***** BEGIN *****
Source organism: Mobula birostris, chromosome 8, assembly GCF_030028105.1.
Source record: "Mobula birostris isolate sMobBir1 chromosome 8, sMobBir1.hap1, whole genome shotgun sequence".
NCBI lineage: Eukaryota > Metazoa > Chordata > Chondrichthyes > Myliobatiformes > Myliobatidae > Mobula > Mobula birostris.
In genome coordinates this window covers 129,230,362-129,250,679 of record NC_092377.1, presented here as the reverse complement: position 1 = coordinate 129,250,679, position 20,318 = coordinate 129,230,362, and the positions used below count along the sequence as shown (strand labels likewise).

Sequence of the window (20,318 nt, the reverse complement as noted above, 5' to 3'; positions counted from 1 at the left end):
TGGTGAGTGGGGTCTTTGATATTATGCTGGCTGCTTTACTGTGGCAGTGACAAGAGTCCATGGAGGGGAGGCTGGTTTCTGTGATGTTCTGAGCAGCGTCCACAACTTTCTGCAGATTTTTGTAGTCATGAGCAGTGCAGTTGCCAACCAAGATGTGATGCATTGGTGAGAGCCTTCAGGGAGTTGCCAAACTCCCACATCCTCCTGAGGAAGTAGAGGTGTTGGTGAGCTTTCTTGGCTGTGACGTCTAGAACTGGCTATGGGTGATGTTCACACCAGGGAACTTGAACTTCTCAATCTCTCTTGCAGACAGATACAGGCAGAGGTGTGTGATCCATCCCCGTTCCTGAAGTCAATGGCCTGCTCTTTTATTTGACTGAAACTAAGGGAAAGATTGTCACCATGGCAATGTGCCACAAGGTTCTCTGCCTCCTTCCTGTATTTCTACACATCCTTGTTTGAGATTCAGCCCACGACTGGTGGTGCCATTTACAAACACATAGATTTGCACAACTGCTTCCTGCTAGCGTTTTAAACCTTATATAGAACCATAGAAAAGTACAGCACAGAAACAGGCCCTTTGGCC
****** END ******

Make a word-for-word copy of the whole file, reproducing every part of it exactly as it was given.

Source organism: Mobula birostris, chromosome 8, assembly GCF_030028105.1.
Source record: "Mobula birostris isolate sMobBir1 chromosome 8, sMobBir1.hap1, whole genome shotgun sequence".
NCBI lineage: Eukaryota > Metazoa > Chordata > Chondrichthyes > Myliobatiformes > Myliobatidae > Mobula > Mobula birostris.
In genome coordinates this window covers 129,230,362-129,250,679 of record NC_092377.1, presented here as the reverse complement: position 1 = coordinate 129,250,679, position 20,318 = coordinate 129,230,362, and the positions used below count along the sequence as shown (strand labels likewise).

Sequence of the window (20,318 nt, the reverse complement as noted above, 5' to 3'; positions counted from 1 at the left end):
TGGTGAGTGGGGTCTTTGATATTATGCTGGCTGCTTTACTGTGGCAGTGACAAGAGTCCATGGAGGGGAGGCTGGTTTCTGTGATGTTCTGAGCAGCGTCCACAACTTTCTGCAGATTTTTGTAGTCATGAGCAGTGCAGTTGCCAACCAAGATGTGATGCATTGGTGAGAGCCTTCAGGGAGTTGCCAAACTCCCACATCCTCCTGAGGAAGTAGAGGTGTTGGTGAGCTTTCTTGGCTGTGACGTCTAGAACTGGCTATGGGTGATGTTCACACCAGGGAACTTGAACTTCTCAATCTCTCTTGCAGACAGATACAGGCAGAGGTGTGTGATCCATCCCCGTTCCTGAAGTCAATGGCCTGCTCTTTTATTTGACTGAAACTAAGGGAAAGATTGTCACCATGGCAATGTGCCACAAGGTTCTCTGCCTCCTTCCTGTATTTCTACACATCCTTGTTTGAGATTCAGCCCACGACTGGTGGTGCCATTTACAAACACATAGATTTGCACAACTGCTTCCTGCTAGCGTTTTAAACCTTATATAGAACCATAGAAAAGTACAGCACAGAAACAGGCCCTTTGGCC